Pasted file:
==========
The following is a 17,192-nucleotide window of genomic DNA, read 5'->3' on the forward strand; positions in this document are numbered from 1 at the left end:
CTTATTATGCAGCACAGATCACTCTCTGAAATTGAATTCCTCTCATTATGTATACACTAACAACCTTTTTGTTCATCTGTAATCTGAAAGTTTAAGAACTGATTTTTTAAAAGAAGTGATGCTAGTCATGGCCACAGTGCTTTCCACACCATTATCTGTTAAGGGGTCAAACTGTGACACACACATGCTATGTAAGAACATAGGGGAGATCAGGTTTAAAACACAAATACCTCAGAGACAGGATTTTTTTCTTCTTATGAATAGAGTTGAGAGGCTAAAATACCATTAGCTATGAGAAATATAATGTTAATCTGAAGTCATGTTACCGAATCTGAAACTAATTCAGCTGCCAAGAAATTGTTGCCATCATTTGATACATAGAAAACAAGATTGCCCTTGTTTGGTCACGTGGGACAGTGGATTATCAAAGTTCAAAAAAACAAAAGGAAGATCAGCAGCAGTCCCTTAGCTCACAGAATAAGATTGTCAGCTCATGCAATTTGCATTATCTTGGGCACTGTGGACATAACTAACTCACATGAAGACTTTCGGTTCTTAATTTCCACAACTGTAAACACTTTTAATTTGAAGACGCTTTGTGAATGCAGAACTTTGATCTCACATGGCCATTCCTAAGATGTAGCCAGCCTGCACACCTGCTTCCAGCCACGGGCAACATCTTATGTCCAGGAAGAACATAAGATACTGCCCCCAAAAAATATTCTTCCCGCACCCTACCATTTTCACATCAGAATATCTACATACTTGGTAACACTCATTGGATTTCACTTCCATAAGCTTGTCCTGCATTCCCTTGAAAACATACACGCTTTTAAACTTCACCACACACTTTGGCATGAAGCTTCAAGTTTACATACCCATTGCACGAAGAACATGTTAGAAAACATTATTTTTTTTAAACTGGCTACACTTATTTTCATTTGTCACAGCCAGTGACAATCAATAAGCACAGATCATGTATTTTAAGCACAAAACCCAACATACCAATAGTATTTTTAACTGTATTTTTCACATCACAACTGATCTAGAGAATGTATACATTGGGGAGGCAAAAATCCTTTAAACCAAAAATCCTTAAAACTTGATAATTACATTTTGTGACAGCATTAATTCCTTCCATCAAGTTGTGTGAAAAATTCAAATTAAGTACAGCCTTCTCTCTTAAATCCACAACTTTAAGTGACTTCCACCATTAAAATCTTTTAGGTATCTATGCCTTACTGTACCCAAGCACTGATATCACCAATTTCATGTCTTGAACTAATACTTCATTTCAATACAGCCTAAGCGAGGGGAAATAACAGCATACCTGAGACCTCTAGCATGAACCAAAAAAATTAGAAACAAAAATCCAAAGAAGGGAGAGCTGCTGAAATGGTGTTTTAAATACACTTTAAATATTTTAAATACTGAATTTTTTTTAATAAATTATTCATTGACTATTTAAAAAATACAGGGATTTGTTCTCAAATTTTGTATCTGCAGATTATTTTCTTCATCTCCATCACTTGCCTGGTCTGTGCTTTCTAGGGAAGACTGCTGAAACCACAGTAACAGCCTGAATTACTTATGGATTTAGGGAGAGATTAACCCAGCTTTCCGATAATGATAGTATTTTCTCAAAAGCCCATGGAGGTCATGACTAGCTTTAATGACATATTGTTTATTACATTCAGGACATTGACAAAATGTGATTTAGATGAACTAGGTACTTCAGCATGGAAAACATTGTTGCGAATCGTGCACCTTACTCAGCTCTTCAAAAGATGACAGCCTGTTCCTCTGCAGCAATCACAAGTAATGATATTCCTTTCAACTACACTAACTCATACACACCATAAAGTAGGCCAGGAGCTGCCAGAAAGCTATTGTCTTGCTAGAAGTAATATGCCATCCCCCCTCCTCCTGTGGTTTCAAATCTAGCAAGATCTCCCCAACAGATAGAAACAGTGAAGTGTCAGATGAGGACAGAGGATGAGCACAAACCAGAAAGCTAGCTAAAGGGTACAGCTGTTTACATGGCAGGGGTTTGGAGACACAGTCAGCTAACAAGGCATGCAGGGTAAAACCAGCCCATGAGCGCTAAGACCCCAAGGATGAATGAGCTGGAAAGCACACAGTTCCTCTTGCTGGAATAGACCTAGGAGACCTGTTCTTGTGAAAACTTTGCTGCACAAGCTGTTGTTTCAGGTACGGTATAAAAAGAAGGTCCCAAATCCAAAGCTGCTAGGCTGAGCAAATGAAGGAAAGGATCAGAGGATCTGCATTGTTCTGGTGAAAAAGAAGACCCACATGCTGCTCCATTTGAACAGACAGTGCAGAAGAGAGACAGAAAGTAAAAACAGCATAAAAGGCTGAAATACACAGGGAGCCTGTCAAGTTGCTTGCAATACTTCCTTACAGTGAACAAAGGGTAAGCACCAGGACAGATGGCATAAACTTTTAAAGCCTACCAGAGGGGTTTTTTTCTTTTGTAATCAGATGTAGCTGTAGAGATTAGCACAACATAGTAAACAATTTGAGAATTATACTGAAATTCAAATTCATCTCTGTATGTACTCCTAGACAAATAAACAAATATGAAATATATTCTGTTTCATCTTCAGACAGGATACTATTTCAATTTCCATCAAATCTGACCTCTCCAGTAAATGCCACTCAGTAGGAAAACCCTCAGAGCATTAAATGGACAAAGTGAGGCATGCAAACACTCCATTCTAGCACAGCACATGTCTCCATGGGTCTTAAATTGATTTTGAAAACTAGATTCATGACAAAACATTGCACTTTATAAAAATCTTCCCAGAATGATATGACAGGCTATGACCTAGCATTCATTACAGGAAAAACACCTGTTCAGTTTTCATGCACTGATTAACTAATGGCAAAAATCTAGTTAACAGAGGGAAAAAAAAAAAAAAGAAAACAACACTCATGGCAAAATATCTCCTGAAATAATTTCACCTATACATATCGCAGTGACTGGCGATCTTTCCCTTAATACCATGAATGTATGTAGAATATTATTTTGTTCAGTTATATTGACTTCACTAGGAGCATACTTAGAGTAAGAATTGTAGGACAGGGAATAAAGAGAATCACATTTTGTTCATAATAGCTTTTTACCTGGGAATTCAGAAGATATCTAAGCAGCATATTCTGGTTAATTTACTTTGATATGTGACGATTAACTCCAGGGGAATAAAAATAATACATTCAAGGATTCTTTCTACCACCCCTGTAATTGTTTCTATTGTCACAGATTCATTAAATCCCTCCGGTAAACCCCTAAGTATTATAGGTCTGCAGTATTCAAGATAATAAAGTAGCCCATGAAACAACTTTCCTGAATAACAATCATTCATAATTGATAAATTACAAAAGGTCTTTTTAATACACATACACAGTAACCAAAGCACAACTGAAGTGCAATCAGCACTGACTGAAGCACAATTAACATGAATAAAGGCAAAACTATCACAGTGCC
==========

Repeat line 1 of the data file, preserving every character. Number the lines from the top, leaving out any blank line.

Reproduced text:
The following is a 17,192-nucleotide window of genomic DNA, read 5'->3' on the forward strand; positions in this document are numbered from 1 at the left end: